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APMP and PRINCE2 - the numeracy and literacy of project management?

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It is not exactly a new to say that achieving PRINCE2 Practitioner on its own does not make you a fully-rounded project manager. You only have to get a few battle hardened project managers in a room comparing their war wounds to hear the difficulties of Prince2 Practitioner being perceived on its own as the sole panacea to all project management ills.

This isnt an old tribal bias. Practitioners say much the same about those with APMP; how can you become a project manager with only five days training?

This view has created a false distinction between PRINCE2 qualifications and APMP. Youre either one or youre the other. But at a recent Project round table on qualifications Adrian Dooley of APM Group put it quite beautifully when he said that this was like choosing to do literacy rather than numeracy.

Both APM and the Office of Government Commerce have been increasingly vocal in recent months about the symbiotic relationship between APMP and PRINCE2. I made the case in an article in Project earlier in the year. The OGCs White Paper echoed the sentiments and a TSO book by Graham Williams APMP for PRINCE2 Practitioners has the support of both parties.

This bow wave of interest saw that a long desired concept could actually become a reality the possibility of creating a tangible relationship between PRINCE2 and APMP, clarifying once and for all that the decision is not either/or, but both / and.

So the idea of developing a new route into APMP was born, one for those who have gained prior learning with PRINCE2 Practitioner. The interest in the idea has been intense; finally there is an opportunity to marry the methodological knowledge offered by PRINCE2 with the wider project management knowledge offered through APMP, without having to cover the crossover twice.

So where are we with the plan? Well, we have developed a concept syllabus based on Graham Williams book and run four pilot examinations. The feedback from this will be evaluated in the middle of May with a view to preparing its release in early-June.

Because of the interest in the idea, we will be launching the new route in phases.

A soft launch to a small number of training providers will happen in July with courses likely to be available in the autumn 2010. We anticipate that all training providers holding dual accreditation for APMP and PRINCE2 will be able to run exams from early 2011 with new accreditations being available later in the year.

At the moment the idea remains in concept, but early indications suggest that the pilot has been successful and we should be in a position to make the syllabus and exam structure available in early summer. When we start rolling out the full launch in September, we anticipate a significant interest as project professionals gain the opportunity to become both literate and numerate in project management. Its an important development in our profession. Watch this space for more details.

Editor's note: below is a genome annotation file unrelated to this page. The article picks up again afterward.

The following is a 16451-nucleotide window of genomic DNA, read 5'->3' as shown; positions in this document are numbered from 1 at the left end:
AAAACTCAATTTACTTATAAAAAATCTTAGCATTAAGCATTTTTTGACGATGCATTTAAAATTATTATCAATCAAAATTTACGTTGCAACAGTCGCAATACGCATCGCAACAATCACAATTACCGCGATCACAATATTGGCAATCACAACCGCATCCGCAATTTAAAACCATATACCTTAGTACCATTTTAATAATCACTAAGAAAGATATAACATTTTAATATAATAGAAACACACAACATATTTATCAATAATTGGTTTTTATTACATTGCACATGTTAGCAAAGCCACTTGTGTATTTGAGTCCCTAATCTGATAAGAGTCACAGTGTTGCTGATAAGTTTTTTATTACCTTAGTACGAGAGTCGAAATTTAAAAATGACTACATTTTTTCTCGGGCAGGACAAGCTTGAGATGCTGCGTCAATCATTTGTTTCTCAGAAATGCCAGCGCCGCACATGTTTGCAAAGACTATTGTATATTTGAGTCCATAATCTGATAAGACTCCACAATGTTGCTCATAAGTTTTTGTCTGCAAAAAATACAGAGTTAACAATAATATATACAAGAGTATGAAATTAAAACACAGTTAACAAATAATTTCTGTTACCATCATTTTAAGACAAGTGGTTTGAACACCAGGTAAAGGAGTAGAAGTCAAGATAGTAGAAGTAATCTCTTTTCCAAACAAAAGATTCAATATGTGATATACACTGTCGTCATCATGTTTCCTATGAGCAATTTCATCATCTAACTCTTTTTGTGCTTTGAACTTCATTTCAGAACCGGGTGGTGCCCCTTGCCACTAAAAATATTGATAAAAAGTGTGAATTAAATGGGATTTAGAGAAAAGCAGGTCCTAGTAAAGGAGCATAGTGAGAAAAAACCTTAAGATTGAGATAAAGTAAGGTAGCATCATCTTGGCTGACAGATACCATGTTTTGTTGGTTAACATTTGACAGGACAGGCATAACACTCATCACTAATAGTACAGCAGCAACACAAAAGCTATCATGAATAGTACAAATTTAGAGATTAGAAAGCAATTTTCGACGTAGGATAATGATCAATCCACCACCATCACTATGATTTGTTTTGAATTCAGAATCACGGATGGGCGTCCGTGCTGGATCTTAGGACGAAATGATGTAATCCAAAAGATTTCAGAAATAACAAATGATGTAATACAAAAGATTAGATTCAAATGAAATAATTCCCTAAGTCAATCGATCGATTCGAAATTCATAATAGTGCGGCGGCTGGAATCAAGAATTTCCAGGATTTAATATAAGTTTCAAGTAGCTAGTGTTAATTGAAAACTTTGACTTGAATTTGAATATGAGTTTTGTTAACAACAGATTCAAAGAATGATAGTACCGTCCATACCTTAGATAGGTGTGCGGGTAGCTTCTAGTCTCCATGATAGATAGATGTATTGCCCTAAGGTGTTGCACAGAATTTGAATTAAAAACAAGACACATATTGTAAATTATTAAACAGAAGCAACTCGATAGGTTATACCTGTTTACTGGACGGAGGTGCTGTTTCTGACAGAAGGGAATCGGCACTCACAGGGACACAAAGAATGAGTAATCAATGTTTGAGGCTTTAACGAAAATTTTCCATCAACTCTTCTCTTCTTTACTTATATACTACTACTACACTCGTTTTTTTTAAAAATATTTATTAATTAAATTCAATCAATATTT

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  1. Paul Naybour
    Paul Naybour 18 June 2010, 06:53 PM

    This is a huge step forward to see more collaboration between the OGC and APM. We are running a micro-site to explain the background to this new qualification.It includes a pool to see how many people are interested in this qualification. Votes are rolling in fast.Vote now at:APMP for Prince2 Micro site

  2. Alessia Fedeli
    Alessia Fedeli 09 May 2010, 09:11 PM

    Well done to APM and OGC. I have been waiting for this type of course for years. No doubt I will be one of the firsts to register with an approved provider as my personal development (and hopefully career) would benefit from this new concept.Please keep us updated on the progress made.

  3. Victor Fashoro
    Victor Fashoro 08 May 2010, 01:07 AM

    Well done, Liz. This is a welcome development. As an accredited trainer who delivers courses in both areas, I believe we cannot emphasise enough to our collegues in industry the main message: both are required to provide completeness for the project professional. We are not alone in our misconceptions as in North America, (Canada in particular) introducing PRINCE2 without addressing the advantages of the method, despite having PMI certification is laying the foundation for skepticism in your audience. I happen to think Graham's book is one of the best resources of our time and hope he will find the time to provide us with a PRINCE2: 2009 version before long. Keep up the good work. Can't wait!